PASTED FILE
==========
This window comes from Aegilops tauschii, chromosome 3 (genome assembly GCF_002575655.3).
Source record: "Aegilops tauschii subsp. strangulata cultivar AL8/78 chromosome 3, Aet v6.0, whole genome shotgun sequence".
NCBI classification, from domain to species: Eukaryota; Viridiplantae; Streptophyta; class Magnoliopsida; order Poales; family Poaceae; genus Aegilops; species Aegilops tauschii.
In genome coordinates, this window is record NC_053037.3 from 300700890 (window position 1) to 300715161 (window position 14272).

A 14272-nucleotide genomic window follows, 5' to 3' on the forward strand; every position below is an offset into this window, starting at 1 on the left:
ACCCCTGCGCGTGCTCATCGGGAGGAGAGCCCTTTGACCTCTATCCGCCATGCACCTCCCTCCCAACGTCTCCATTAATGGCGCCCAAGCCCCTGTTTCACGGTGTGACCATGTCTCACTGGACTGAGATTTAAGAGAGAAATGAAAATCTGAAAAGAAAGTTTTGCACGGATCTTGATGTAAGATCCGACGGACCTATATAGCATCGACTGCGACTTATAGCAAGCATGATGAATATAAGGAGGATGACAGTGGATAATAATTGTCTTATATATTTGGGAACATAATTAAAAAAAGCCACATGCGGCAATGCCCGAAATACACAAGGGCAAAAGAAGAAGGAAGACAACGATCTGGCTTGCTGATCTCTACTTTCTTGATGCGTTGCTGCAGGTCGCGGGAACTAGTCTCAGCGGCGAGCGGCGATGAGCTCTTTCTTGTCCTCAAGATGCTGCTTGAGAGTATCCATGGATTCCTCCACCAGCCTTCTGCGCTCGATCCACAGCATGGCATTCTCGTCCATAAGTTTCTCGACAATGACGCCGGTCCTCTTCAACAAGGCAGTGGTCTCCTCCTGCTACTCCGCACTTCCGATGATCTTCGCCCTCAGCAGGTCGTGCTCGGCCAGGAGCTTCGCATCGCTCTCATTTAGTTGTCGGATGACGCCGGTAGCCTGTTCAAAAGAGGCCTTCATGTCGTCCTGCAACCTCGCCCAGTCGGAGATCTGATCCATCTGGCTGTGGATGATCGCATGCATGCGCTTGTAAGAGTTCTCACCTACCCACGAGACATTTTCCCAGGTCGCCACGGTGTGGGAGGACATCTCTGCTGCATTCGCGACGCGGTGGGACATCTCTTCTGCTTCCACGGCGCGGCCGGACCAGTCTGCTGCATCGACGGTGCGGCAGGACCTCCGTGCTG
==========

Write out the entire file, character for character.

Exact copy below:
This window comes from Aegilops tauschii, chromosome 3 (genome assembly GCF_002575655.3).
Source record: "Aegilops tauschii subsp. strangulata cultivar AL8/78 chromosome 3, Aet v6.0, whole genome shotgun sequence".
NCBI classification, from domain to species: Eukaryota; Viridiplantae; Streptophyta; class Magnoliopsida; order Poales; family Poaceae; genus Aegilops; species Aegilops tauschii.
In genome coordinates, this window is record NC_053037.3 from 300700890 (window position 1) to 300715161 (window position 14272).

A 14272-nucleotide genomic window follows, 5' to 3' on the forward strand; every position below is an offset into this window, starting at 1 on the left:
ACCCCTGCGCGTGCTCATCGGGAGGAGAGCCCTTTGACCTCTATCCGCCATGCACCTCCCTCCCAACGTCTCCATTAATGGCGCCCAAGCCCCTGTTTCACGGTGTGACCATGTCTCACTGGACTGAGATTTAAGAGAGAAATGAAAATCTGAAAAGAAAGTTTTGCACGGATCTTGATGTAAGATCCGACGGACCTATATAGCATCGACTGCGACTTATAGCAAGCATGATGAATATAAGGAGGATGACAGTGGATAATAATTGTCTTATATATTTGGGAACATAATTAAAAAAAGCCACATGCGGCAATGCCCGAAATACACAAGGGCAAAAGAAGAAGGAAGACAACGATCTGGCTTGCTGATCTCTACTTTCTTGATGCGTTGCTGCAGGTCGCGGGAACTAGTCTCAGCGGCGAGCGGCGATGAGCTCTTTCTTGTCCTCAAGATGCTGCTTGAGAGTATCCATGGATTCCTCCACCAGCCTTCTGCGCTCGATCCACAGCATGGCATTCTCGTCCATAAGTTTCTCGACAATGACGCCGGTCCTCTTCAACAAGGCAGTGGTCTCCTCCTGCTACTCCGCACTTCCGATGATCTTCGCCCTCAGCAGGTCGTGCTCGGCCAGGAGCTTCGCATCGCTCTCATTTAGTTGTCGGATGACGCCGGTAGCCTGTTCAAAAGAGGCCTTCATGTCGTCCTGCAACCTCGCCCAGTCGGAGATCTGATCCATCTGGCTGTGGATGATCGCATGCATGCGCTTGTAAGAGTTCTCACCTACCCACGAGACATTTTCCCAGGTCGCCACGGTGTGGGAGGACATCTCTGCTGCATTCGCGACGCGGTGGGACATCTCTTCTGCTTCCACGGCGCGGCCGGACCAGTCTGCTGCATCGACGGTGCGGCAGGACCTCCGTGCTG